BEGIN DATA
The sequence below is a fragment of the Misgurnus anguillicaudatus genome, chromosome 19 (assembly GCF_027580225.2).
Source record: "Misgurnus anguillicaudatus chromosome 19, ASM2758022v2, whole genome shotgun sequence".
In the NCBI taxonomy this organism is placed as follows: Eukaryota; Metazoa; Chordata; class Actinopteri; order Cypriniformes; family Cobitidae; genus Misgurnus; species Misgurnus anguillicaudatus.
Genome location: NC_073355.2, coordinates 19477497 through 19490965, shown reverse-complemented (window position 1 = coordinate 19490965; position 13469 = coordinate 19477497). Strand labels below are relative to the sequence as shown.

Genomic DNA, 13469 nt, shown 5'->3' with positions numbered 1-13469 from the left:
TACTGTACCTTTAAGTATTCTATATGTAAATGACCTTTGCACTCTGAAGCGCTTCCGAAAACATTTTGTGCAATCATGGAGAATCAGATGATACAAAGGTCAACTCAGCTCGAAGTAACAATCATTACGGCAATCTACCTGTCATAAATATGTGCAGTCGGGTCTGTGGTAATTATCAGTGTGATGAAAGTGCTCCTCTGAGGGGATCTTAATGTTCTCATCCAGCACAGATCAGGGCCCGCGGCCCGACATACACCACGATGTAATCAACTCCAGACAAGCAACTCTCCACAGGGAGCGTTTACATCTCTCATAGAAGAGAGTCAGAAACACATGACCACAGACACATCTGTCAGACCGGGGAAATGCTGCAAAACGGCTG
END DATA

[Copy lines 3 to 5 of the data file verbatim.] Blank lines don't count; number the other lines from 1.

In the NCBI taxonomy this organism is placed as follows: Eukaryota; Metazoa; Chordata; class Actinopteri; order Cypriniformes; family Cobitidae; genus Misgurnus; species Misgurnus anguillicaudatus.
Genome location: NC_073355.2, coordinates 19477497 through 19490965, shown reverse-complemented (window position 1 = coordinate 19490965; position 13469 = coordinate 19477497). Strand labels below are relative to the sequence as shown.

Genomic DNA, 13469 nt, shown 5'->3' with positions numbered 1-13469 from the left: